The World War I Memorial Foundation
In 2014 the world will mark the centennial of World War I. Nearly 5 million Americans served during the war, and 116,516 Americans died in defense of democracy overseas. America’s support of its allies in World War I marked the first time in this nation’s history that American soldiers went abroad to defend foreign soil against aggression -- and it marked the true beginning of “the American century.”
Yet while the later conflicts of the 20th century - World War II, the Korean War, and the Vietnam War -- rightfully have national memorials on the National Mall, there is no such memorial to “the Great War,” even though more Americans gave their lives in World War I than in Korea or Vietnam.
In 1931 the residents of Washington, DC dedicated a memorial to the 499 residents of the District of Columbia who gave their lives in that war. That memorial now sits neglected and in disrepair, along the Lincoln Reflecting Pool between the World War II and Korean War Memorials. It is often overlooked by residents and visitors to Washington.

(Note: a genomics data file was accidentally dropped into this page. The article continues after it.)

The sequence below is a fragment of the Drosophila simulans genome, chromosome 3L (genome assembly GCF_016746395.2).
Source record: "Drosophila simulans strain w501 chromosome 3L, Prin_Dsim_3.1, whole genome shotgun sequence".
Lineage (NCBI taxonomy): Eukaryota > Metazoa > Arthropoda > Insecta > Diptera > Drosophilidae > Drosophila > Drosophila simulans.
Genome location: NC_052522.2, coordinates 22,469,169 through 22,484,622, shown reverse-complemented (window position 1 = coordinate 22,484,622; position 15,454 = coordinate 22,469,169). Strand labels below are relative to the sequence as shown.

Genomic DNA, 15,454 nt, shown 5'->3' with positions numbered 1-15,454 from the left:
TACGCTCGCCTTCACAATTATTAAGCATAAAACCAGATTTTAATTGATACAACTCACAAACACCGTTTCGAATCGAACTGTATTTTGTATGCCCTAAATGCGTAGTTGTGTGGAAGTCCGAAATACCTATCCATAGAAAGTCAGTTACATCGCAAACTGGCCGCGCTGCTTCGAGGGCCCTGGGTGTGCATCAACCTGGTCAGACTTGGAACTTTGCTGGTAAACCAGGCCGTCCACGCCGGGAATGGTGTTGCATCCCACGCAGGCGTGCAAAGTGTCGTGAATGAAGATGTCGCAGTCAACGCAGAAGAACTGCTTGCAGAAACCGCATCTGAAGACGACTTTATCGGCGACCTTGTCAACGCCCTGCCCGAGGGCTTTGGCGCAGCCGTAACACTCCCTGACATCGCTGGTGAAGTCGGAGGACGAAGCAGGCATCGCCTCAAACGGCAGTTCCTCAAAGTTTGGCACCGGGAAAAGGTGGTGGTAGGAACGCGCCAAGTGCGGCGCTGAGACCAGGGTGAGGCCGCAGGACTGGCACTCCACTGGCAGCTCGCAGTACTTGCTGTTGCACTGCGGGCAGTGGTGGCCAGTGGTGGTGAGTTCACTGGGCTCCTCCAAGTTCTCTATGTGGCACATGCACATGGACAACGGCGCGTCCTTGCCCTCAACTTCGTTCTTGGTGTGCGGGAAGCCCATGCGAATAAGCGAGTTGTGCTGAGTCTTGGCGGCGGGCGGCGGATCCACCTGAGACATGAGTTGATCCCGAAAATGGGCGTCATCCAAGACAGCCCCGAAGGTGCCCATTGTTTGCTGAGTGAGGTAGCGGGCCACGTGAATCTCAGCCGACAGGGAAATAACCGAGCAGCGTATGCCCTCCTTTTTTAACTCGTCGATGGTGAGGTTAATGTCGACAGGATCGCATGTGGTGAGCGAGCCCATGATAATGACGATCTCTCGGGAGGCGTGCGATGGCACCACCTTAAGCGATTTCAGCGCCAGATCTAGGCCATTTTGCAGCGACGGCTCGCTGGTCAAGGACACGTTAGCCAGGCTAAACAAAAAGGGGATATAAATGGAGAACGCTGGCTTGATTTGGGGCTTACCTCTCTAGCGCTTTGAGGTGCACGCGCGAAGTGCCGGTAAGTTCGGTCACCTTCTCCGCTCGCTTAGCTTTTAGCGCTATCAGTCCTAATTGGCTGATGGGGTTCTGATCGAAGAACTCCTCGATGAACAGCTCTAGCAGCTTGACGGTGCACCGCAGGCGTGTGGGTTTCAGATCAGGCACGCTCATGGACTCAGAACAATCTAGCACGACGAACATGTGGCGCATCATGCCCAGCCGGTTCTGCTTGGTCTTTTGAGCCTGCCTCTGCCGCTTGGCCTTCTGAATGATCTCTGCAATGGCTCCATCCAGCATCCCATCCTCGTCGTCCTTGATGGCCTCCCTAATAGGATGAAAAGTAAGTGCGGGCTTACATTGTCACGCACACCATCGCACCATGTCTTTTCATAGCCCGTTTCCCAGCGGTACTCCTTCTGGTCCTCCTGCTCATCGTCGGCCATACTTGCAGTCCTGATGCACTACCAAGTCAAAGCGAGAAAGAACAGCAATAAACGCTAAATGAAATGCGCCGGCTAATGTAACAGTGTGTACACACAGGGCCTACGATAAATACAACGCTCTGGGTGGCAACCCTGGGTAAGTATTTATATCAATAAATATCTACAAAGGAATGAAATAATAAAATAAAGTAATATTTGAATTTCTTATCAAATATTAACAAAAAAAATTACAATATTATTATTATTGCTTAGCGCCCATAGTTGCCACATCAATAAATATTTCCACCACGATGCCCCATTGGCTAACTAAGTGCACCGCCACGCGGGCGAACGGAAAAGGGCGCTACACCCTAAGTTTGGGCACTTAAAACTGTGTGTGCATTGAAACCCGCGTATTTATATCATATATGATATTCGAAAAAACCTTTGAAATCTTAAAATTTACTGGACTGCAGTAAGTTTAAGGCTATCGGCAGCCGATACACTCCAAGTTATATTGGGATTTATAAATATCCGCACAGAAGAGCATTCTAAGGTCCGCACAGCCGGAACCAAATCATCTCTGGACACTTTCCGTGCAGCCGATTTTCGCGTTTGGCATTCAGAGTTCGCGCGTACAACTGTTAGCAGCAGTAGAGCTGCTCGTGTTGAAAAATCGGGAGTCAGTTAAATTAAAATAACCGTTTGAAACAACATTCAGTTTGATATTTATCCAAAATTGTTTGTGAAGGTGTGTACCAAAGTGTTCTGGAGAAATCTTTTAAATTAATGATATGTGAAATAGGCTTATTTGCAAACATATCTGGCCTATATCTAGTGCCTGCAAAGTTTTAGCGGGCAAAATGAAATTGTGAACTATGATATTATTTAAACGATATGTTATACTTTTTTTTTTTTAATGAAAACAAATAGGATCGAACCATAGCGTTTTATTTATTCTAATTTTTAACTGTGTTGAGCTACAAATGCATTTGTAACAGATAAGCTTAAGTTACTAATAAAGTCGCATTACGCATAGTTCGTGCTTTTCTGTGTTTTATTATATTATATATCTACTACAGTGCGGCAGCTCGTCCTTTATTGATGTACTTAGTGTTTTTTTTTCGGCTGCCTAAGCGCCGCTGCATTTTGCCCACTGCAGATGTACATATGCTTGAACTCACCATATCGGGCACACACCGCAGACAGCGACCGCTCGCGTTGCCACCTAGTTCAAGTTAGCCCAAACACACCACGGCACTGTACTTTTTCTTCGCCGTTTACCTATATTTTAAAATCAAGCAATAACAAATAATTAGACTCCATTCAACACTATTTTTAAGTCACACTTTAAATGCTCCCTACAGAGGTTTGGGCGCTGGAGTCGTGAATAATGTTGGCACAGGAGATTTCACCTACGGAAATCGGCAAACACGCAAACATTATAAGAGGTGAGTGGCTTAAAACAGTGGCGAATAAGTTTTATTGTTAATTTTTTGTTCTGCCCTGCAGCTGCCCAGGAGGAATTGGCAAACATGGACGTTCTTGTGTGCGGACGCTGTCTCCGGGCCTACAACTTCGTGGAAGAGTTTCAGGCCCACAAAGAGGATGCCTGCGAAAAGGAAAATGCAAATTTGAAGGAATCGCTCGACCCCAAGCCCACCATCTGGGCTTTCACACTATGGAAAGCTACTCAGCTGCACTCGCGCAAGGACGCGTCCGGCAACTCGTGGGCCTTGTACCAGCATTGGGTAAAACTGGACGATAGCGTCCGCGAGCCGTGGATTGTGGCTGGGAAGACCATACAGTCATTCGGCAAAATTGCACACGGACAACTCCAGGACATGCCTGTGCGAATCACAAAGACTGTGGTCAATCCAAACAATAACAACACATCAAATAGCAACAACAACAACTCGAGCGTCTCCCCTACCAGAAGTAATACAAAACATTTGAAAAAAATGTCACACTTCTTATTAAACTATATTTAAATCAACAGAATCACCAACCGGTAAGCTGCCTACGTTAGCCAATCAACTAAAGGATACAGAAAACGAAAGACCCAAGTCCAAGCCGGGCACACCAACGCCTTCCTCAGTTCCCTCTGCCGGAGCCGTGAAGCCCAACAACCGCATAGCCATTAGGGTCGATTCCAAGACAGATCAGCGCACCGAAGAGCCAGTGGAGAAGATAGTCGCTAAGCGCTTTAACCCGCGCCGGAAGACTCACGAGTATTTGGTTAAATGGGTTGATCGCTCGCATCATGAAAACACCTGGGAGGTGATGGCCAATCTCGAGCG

On March 6, 2008, Frank Buckles, the last surviving American veteran of World War I, visited the DC War Memorial. He called for restoration of the memorial, and for its rededication as a National and District of Columbia World War I Memorial.
The World War I Memorial Foundation was formed to make Frank Buckles’ dream a reality.
The mission of the Foundation is to advocate and raise funds for the re-dedication of the DC War Memorial as a national World War I memorial, dedicated to all those Americans who served in the Great War.
Please help honor America’s veterans of World War I, by asking your Congressman and Senator to support a national World War I Memorial in Washington, and by donating generously to the World War I Memorial Foundation